東文研セミナー "A Legal Compendium for Ming Princes: The Zongfan tiaoli 宗藩條例 (1565). Its Genesis, Objectives, Contents and Legacy" のご案内

明代の『宗藩條例』をめぐる東文研セミナーを 以下の日時・会場で開催します。

日時:2013年12月11日(水) 13:10~14:30

会場:東京大学東洋文化研究所3階第一会議室 (東京大学本郷キャンパス)

題目: A Legal Compendium for Ming Princes: The Zongfan tiaoli 宗藩條例 (1565). Its Genesis, Objectives, Contents and Legacy

報告:Jerome KERLOUEGAN氏(オックスフォード大学 Ph.D. Candidate)

司会:大木 康(東京大学東洋文化研究所)

The Zongfan tiaoli 宗藩條例 is a collection of 67 legal provisions on imperial clansmen issued in 1565. The full text has survived. Each article consists of precedents (li 例) followed by a summary and comments. The book was intended for officials of the Board of Rites as well as officials serving in princely houses (wangguan 王官), provincial officials, and imperial clansmen themselves. A similar body of regulations, the Fanfu zhengling 藩府政令, had been compiled in the early sixteenth century, but how widely it circulated is unclear. The compilation of the Zongfan tiaoli had been made necessary by the multiplication of the imperial clansmen’s transgressions of all kinds but above all by the skyrocketing cost of maintaining the Ming clan – one of the major causes of the late Jiajing-era budgetary crisis. In the 1550s and early 1560s, riots erupted in regions where the swelling numbers of lower-ranked imperial clansmen could no longer be paid. Almost all of the 67 articles in the Zongfan tiaoli were aimed ultimately at curbing the expenses linked to the imperial clan, by tightening the bureaucratic control over it (in a fashion somewhat similar to what would be done later with Qing-dynasty bannermen). Two distinct groups which shared the same interests were the driving forces behind the Zongfan tiaoli “project”: a new generation of officials eager for change (they were mostly Yan Song’s opponents), and a cluster of “reformist” princes ready to compromise with the State. In the “fabrication” process of the collection, imperial clansmen were requested to submit proposals and give feedback. The Zongfan tiaoli was opposed by many imperial clansmen, who tried their best to circumvent it, arguing for instance that its dispositions could not be retroactive. As the new regulations did not prove effective, Zhang Juzheng ordered the compilation of a revised, simplified, but more hard-line version, which does not seem to have survived although parts of it were included in the 1587 edition of the Huidian. The reasons why the Zongfan tiaoli failed to fulfill its goals were, it seems, that it came already too late – abuses had been standard practice for too long – and enforcement remained too lax.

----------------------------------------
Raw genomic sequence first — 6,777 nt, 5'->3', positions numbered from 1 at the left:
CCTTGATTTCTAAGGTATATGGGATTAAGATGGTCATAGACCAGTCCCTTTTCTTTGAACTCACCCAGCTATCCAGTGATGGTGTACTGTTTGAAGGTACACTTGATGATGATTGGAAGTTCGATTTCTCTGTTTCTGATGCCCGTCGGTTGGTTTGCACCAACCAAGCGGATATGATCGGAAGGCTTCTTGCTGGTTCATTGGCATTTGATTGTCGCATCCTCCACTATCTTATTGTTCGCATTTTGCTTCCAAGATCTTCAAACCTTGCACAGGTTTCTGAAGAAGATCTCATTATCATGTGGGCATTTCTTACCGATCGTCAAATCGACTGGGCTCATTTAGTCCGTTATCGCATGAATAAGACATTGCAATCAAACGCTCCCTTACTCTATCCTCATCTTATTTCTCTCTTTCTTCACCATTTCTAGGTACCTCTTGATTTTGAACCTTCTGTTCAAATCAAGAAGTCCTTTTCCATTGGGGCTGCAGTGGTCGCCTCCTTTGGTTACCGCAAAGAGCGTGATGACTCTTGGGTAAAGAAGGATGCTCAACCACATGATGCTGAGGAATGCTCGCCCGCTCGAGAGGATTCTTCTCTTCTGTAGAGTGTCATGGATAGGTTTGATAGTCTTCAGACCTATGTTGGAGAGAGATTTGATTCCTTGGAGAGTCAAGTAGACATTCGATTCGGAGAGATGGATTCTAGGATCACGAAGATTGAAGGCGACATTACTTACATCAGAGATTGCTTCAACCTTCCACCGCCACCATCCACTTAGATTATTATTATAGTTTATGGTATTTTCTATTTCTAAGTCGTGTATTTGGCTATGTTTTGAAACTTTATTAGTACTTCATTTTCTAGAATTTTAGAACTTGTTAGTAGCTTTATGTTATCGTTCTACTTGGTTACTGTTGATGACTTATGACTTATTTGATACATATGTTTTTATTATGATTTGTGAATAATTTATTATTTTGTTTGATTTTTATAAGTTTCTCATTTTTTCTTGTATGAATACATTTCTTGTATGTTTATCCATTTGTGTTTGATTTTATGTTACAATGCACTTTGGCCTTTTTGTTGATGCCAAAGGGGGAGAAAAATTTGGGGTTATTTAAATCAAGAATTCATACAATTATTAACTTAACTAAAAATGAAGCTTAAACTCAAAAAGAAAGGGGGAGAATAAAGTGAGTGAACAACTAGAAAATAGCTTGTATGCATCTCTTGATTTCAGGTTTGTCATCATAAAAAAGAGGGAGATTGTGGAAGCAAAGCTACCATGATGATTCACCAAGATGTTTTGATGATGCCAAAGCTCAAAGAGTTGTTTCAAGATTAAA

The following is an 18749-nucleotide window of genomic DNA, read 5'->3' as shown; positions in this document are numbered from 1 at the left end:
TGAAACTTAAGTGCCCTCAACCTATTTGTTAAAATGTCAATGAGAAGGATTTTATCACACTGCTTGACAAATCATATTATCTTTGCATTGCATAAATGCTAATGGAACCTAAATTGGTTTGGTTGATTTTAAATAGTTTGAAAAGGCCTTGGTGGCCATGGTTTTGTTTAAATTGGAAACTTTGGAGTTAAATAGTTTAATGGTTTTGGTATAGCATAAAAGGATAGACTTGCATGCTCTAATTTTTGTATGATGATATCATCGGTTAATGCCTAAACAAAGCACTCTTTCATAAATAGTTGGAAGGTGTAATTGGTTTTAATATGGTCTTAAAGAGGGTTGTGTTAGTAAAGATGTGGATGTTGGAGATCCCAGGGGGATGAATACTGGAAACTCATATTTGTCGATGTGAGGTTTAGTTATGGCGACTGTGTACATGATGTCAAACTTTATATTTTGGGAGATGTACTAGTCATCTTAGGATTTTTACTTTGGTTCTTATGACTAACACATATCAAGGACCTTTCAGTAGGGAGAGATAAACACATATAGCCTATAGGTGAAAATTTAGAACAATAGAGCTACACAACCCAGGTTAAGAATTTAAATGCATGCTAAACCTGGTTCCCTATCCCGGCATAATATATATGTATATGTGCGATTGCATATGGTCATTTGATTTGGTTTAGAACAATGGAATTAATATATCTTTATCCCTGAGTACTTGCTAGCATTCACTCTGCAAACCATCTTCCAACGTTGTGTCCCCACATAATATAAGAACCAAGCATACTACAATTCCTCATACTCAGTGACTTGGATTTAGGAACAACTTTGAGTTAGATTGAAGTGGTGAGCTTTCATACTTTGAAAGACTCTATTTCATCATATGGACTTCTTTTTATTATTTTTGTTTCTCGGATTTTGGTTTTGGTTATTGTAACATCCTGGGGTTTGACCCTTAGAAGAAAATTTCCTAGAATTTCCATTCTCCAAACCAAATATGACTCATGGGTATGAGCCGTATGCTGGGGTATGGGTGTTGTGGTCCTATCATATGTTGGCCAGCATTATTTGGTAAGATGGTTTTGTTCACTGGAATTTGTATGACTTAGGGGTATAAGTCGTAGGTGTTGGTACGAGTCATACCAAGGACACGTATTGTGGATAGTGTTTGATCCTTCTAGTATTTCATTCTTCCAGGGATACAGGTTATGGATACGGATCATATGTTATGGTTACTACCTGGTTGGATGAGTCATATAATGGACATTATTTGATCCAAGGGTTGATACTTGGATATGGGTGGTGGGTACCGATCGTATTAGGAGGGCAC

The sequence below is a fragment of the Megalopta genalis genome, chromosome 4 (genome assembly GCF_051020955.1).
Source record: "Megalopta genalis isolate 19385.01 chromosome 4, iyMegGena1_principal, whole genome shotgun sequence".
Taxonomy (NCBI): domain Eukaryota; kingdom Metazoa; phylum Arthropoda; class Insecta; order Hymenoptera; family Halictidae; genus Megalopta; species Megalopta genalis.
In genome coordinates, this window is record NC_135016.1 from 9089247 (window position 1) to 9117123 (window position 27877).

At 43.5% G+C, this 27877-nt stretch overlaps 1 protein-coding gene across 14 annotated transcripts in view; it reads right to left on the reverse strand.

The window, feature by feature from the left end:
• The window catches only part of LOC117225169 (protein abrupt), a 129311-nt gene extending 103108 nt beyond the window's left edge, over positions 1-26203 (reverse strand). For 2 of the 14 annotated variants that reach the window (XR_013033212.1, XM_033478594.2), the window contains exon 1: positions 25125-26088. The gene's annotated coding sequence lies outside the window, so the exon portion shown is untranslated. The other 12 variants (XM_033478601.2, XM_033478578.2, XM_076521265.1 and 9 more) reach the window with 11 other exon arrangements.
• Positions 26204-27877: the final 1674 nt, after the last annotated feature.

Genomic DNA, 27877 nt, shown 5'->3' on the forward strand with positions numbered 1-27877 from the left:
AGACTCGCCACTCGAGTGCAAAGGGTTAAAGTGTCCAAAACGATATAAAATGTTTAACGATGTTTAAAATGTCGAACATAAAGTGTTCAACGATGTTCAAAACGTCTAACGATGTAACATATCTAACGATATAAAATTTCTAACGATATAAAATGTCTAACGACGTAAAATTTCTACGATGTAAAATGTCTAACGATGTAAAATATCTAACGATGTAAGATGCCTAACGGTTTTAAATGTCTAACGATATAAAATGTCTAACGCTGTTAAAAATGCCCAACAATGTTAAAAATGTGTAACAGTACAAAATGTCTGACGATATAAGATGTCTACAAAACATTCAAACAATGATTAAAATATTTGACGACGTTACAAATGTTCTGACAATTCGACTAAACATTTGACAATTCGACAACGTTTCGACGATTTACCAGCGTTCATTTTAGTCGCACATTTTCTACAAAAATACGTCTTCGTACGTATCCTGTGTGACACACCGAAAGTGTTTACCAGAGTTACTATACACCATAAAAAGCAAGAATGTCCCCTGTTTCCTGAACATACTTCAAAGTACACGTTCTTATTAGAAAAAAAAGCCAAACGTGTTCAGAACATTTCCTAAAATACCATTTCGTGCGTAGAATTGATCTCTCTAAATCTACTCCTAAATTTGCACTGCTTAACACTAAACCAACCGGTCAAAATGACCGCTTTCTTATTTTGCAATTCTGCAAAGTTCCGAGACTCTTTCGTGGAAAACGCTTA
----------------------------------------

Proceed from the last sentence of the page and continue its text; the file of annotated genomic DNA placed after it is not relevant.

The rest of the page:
登録者 :大木・藤岡
掲載期間:20131114 - 20131211
当日期間:20131211 - 20131211